After the robbery they all ran out of the hotel and he ran in a different direction from Jack and Killer. He ran into an alley a few feet from the hotel entrance which turned out to be dead end and he was captured there. He was taken to the police station and did not see either Jack or Killer there. He was put into a lineup with two men whom he had never seen before; one of them was the defendant. Ridley identified him immediately. Ridley also identified another man (not defendant) saying, "I don't know, because I don't want to cause an innocent man trouble. . . . He looks like the one because he is the one that had on the gray trench coat." Ridley then identified defendant.

He never told the police that defendant and he had planned the robbery. He never told the police that defendant was involved in the robbery at all. The police then took him upstairs and threatened to beat him; then he told them that defendant was one of the holdup men.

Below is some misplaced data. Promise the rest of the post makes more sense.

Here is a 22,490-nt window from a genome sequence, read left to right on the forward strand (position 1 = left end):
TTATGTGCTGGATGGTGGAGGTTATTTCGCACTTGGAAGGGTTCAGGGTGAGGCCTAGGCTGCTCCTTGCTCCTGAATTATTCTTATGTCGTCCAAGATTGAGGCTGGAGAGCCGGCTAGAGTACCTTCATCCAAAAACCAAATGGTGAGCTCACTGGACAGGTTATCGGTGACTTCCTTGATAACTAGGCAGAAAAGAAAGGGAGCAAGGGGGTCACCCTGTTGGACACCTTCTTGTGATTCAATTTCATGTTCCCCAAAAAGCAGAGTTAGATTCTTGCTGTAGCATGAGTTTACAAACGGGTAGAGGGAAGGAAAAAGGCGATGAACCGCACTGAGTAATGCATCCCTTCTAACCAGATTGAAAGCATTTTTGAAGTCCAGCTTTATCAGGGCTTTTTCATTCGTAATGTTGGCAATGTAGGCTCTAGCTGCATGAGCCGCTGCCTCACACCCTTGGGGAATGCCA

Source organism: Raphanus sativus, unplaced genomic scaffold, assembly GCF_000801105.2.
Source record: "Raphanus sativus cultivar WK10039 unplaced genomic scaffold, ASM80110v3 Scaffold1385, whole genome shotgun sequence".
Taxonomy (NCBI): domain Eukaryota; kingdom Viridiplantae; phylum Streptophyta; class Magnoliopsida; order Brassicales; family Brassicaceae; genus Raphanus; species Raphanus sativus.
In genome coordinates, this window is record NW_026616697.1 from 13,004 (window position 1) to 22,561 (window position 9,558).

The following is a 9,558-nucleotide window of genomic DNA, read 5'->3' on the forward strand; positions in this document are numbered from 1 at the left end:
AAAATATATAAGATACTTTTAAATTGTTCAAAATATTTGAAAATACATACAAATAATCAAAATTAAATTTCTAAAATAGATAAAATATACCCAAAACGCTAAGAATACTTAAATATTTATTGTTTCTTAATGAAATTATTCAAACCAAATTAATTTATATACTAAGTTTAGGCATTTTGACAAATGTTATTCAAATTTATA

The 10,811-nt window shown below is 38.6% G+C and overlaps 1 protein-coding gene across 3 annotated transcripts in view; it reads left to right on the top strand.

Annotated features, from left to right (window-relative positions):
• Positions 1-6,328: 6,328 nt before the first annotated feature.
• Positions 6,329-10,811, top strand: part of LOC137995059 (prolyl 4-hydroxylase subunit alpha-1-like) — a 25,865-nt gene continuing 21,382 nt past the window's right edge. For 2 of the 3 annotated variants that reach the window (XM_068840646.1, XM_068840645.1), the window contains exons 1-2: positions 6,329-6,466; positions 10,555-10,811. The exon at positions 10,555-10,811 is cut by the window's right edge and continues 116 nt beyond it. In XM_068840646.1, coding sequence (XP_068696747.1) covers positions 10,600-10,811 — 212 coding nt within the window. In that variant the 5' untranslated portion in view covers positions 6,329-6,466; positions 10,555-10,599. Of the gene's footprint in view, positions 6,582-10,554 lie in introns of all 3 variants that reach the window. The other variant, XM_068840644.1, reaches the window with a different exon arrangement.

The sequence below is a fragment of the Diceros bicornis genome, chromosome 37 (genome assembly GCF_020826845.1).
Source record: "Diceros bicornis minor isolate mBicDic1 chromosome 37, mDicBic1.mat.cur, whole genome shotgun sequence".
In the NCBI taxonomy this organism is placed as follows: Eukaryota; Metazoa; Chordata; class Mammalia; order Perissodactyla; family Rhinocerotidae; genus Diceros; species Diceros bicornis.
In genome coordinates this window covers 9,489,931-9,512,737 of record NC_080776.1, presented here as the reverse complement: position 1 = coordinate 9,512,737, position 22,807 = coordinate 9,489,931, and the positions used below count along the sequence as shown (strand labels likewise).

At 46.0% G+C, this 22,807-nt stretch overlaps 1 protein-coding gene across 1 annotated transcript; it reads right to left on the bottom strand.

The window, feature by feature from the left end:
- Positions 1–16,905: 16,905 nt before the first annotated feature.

Testimony of Cornelius Prince Skinner, the defendant

Early in the morning of April 1, 1962, he was walking west on Jackson Boulevard on the north side of the street. As he was walking along a fellow came running out of an alley and said that he had thrown a pistol and wallet up the alley. He said that defendant could have it if defendant got it; he also said that the police were chasing him. The fellow had on a white trench coat and a white hat; defendant had on a beige raincoat and a brown corduroy hat.